Historic high street buildings in Stoke will be restored thanks to a cash boost of £410,000.
Work has begun to building repairs to the Crafty Lion Public House on Church Street using the funding from Stoke Stoke-on-Trent City Council and Historic England.
Property owner, Solanki Holdings, has been awarded £300,000 from the Stoke High Street Heritage Action Zone (HSHAZ) to help pay towards repairs to the exterior of the building and convert the upper floors and rear into accommodation. The external works include the reinstatement of a traditional frontage, signage, roof repairs, windows and repair works to the historic lions’ heads. Grant funding has been offered towards supporting the internal conversion of the upper floors of the property into accommodation.
Nirad Solanki, of Solanki Holdings, said: “Without this grant the whole project would not have been viable. It’s been so important to us to be part of the whole regeneration scheme in the town centre and improving the high street. The funding is going towards vital work restoring the building and conserving the heritage of the property as well as the internal reconfiguration.”
Grant funding has also been offered to help restore 1 Glebe Street, with work due to start on the site this month. S&T Property has been awarded £115,000 for repairs to the traditional shop front and reinstatement of the awnings.
Work at Spode building no. 5, as part of the Powering Up Enterprise Project also includes a financial contribution for the Heritage Action Zone programme. The building will be used as an IT business space with a number of companies already expressing an interest. Historic England has agreed to support the external refurbishment of the project with £247,000 Stoke grant funding. The work is expected to be completed in September.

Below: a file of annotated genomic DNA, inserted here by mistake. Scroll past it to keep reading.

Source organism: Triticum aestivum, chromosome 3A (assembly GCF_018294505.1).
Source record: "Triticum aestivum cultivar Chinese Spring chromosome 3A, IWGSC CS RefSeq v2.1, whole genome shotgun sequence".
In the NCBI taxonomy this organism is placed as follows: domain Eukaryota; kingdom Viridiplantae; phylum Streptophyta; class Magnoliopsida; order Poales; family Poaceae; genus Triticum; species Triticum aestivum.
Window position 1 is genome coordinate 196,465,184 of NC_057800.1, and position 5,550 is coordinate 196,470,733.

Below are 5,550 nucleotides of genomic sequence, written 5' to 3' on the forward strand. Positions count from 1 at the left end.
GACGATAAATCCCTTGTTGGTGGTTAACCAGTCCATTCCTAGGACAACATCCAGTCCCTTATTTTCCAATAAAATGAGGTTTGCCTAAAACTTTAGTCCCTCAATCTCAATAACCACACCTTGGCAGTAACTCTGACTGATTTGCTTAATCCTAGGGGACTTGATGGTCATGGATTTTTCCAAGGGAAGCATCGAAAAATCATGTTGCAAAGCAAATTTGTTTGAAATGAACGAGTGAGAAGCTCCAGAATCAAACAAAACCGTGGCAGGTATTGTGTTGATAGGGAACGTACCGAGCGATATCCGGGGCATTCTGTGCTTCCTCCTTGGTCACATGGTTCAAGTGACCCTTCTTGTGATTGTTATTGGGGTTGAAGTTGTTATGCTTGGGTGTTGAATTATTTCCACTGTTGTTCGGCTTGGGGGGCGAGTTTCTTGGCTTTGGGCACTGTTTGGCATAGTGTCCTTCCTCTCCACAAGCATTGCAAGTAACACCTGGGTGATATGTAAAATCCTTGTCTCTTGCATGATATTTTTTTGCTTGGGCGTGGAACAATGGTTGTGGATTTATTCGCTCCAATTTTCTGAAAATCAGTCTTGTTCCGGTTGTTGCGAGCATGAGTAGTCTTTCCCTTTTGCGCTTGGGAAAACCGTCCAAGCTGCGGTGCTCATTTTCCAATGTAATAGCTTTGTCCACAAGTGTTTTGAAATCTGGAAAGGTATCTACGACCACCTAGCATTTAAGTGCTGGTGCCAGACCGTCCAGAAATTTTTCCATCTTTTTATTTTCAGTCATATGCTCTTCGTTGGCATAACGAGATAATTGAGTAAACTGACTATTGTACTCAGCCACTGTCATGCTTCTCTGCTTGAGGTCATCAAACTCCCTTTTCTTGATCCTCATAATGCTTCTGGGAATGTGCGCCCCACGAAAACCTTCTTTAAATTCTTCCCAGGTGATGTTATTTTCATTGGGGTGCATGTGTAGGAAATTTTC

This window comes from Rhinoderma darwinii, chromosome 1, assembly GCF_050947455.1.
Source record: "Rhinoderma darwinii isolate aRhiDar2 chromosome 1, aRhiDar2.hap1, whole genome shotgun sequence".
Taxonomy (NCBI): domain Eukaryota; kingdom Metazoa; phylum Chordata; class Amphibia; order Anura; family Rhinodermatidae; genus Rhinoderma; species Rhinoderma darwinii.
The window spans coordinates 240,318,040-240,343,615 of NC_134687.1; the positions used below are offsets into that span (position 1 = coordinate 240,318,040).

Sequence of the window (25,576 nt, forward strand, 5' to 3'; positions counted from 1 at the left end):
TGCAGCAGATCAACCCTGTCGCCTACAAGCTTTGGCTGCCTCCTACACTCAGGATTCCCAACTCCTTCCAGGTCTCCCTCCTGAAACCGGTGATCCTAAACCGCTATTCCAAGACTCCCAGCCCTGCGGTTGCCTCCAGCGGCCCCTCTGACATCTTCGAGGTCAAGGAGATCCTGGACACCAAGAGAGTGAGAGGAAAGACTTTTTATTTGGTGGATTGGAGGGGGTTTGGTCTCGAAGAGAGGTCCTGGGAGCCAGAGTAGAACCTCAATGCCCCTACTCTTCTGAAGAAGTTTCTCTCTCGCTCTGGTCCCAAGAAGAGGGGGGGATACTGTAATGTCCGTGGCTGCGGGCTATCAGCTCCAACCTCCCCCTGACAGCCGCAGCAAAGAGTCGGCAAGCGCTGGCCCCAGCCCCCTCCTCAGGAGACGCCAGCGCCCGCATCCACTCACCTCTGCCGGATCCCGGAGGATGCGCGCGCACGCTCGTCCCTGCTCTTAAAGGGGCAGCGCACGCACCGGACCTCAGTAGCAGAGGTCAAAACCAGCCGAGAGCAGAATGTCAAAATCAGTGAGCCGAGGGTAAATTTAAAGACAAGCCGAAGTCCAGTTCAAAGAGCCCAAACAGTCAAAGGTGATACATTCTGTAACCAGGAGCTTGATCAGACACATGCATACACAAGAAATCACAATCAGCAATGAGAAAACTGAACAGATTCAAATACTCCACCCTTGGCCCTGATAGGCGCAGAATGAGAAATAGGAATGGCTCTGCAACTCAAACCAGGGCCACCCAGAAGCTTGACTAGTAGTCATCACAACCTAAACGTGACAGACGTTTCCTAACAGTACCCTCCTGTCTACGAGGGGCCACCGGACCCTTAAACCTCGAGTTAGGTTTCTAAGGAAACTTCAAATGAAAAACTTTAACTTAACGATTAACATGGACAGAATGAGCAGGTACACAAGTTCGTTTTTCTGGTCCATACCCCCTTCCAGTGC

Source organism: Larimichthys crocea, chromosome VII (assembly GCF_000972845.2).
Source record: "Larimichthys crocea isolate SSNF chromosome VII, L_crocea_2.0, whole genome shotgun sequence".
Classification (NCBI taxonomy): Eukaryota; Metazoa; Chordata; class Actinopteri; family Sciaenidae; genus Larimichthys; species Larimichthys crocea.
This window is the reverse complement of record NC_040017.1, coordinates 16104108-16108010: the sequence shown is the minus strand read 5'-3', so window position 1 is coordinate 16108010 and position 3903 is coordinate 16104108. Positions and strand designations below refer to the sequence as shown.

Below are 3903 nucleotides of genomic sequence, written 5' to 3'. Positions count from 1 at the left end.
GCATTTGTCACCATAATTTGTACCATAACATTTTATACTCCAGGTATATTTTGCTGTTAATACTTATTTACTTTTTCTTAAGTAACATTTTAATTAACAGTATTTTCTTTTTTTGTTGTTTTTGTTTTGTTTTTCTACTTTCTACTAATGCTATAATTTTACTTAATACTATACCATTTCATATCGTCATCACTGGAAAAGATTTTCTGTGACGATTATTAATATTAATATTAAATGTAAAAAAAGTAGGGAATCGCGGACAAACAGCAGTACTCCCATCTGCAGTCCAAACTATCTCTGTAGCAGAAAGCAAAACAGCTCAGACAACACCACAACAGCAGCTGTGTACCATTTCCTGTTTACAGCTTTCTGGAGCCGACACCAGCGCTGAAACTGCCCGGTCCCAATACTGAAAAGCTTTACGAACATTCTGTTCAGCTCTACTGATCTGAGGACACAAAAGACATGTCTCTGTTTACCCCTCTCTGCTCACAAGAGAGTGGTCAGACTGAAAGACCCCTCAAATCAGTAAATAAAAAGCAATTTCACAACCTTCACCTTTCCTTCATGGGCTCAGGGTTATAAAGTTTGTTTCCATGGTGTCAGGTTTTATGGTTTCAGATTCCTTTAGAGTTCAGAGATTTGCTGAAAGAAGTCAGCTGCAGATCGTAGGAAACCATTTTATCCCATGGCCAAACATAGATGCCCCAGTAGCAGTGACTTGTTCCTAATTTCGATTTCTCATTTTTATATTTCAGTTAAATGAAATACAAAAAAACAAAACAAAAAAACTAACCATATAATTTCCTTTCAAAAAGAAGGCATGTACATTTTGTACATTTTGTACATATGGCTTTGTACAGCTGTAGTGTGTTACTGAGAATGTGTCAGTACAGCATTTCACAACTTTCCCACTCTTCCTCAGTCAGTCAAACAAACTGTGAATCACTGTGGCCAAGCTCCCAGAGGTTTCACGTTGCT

The Stoke High Street Heritage Action Zone project runs until 2024 and aims to support property owners with repairs and improve the appearance of historic buildings in the town centre conservation area. Property owners can be awarded grants of up to 75 per cent towards eligible works.
Councillor James Smith, heritage champion for Stoke-on-Trent City Council said: “I’m delighted we’re now at the stage where work is progressing on these historic building in Stoke high street. Following the conversion of the former Harry’s Bar to accommodation, these works will help restore shop front to their former glory and will really help improve how the town looks and feels.
“The scheme aims to support property owners with internal and external repairs to their buildings, supporting both retail on the ground floor and converting upper floor space to residential accommodation. Getting people back in our high streets again will help support other small businesses.”